How easy is it to damage the ears in the studio or stage and do both environments have differing risks?
It’s really easy! Unfortunately for me, it took two seconds of feedback in a studio environment to change my life forever. Luckily I’m the exception, but wherever musical instruments and loudspeakers come together, there’s always the risk of hearing damage. Long term exposure in both of these environments is the major issue and it can take years before the effects of that exposure becomes evident. Most people experience tinnitus or dulled hearing after high sound exposure but pay little attention to it because it’s usually gone by the next morning. It’s the cumulative effects of this exposure that causes the long term damage. Studios tend to be a more controlled environment than stages, so they’re easier to monitor, but with many bands using in ear monitoring, these days a lot of stages are relatively quiet.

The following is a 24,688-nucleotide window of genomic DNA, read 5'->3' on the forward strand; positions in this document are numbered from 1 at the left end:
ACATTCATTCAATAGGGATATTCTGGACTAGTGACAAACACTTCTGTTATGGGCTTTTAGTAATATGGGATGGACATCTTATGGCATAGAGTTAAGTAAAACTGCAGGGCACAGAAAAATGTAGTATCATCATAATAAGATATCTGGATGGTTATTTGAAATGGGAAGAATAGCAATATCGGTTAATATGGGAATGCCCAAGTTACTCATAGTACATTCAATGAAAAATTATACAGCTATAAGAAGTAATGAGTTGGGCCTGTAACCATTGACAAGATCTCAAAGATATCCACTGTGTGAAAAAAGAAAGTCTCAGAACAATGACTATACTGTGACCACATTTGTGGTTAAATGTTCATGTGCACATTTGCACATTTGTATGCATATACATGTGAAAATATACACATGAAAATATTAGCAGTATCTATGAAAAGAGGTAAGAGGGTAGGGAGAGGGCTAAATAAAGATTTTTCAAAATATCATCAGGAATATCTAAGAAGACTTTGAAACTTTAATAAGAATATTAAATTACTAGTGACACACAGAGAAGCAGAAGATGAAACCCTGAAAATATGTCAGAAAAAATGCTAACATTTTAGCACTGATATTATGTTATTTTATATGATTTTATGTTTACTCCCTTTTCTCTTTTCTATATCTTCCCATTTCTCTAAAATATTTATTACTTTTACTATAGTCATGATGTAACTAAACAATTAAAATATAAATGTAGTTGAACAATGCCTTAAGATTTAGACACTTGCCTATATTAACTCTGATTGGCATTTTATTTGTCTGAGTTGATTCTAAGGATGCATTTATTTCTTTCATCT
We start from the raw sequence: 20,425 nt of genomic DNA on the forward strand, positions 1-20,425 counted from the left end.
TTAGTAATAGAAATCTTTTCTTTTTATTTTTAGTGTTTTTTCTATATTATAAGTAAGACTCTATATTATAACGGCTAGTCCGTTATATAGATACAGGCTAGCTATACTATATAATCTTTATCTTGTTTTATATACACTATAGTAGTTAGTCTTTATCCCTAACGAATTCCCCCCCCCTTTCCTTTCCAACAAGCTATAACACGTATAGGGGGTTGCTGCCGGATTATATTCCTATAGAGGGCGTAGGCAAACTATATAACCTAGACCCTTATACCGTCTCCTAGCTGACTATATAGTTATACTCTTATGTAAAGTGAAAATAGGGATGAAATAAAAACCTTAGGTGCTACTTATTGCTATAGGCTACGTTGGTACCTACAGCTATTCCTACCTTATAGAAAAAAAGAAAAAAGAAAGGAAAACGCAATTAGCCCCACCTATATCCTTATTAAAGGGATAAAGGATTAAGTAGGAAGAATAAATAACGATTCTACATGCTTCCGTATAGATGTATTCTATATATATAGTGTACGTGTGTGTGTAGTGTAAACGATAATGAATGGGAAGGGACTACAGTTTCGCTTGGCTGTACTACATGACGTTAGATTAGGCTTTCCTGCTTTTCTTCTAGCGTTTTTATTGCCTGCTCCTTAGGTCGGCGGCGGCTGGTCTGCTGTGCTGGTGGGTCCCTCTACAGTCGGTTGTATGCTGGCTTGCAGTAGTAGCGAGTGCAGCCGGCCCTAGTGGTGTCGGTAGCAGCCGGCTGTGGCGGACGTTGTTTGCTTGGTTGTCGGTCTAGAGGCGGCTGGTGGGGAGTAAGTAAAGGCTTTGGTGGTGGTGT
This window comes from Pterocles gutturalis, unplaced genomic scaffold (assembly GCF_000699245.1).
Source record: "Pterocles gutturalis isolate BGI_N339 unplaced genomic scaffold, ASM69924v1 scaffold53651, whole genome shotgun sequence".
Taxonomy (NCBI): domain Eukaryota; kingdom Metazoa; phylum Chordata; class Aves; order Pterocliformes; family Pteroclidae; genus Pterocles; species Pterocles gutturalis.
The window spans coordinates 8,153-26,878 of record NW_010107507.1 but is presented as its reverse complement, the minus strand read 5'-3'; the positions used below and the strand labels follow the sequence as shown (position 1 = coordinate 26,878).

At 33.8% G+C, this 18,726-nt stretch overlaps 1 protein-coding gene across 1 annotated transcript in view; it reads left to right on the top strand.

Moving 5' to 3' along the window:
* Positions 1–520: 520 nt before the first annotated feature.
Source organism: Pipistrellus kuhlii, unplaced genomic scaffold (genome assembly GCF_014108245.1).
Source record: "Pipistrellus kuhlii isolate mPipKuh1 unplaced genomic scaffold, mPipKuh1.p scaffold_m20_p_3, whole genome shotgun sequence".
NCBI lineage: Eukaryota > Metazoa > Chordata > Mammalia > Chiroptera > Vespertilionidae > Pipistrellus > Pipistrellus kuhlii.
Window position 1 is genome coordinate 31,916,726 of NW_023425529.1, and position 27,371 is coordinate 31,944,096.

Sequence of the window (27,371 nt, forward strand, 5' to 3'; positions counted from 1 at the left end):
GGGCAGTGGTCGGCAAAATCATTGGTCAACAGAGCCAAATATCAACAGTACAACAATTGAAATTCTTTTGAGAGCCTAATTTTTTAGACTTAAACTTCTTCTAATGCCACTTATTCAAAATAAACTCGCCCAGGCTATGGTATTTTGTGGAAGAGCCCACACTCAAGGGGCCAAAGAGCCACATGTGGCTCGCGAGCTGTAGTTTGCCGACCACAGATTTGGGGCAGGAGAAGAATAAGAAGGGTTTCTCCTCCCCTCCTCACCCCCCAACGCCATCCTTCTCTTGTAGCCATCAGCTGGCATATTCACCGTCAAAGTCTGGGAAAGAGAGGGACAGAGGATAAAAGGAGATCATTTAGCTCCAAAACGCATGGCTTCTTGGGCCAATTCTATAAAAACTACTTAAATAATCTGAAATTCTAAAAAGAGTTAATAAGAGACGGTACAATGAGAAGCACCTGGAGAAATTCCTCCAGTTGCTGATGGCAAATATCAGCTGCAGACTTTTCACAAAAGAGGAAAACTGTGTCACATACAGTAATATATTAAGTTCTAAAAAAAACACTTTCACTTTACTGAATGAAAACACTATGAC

In addition to hearing loss and tinnitus, do extreme sound levels cause other damage to health and well-being?
Yes. Two other conditions arising from high sound exposure are Hyperacusis and Diplacusis. The first causes intolerance to loud sounds i.e. when something that sounds loud to most people becomes excruciatingly loud and painful to the sufferer. Diplacusis is an absolute nightmare. It’s a condition where one sound is perceived differently in each ear, either in pitch or time. You can imagine how this will affect anyone who relies on their hearing for their livelihood. Hearing is one of the most complex processes in the human body and like everything we all take it for granted until something goes wrong.

Can you give a few tips for younger people just starting out making music in bands or bedroom production to help protect their hearing?

  • Keep the volume down

  • Use proper hearing protection (all the time)

  • Wear earphones that isolate you from your surroundings

  • Think about how important your hearing is

  • And remember it’s okay to protect your hearing; break your ears and you can’t get them fixed!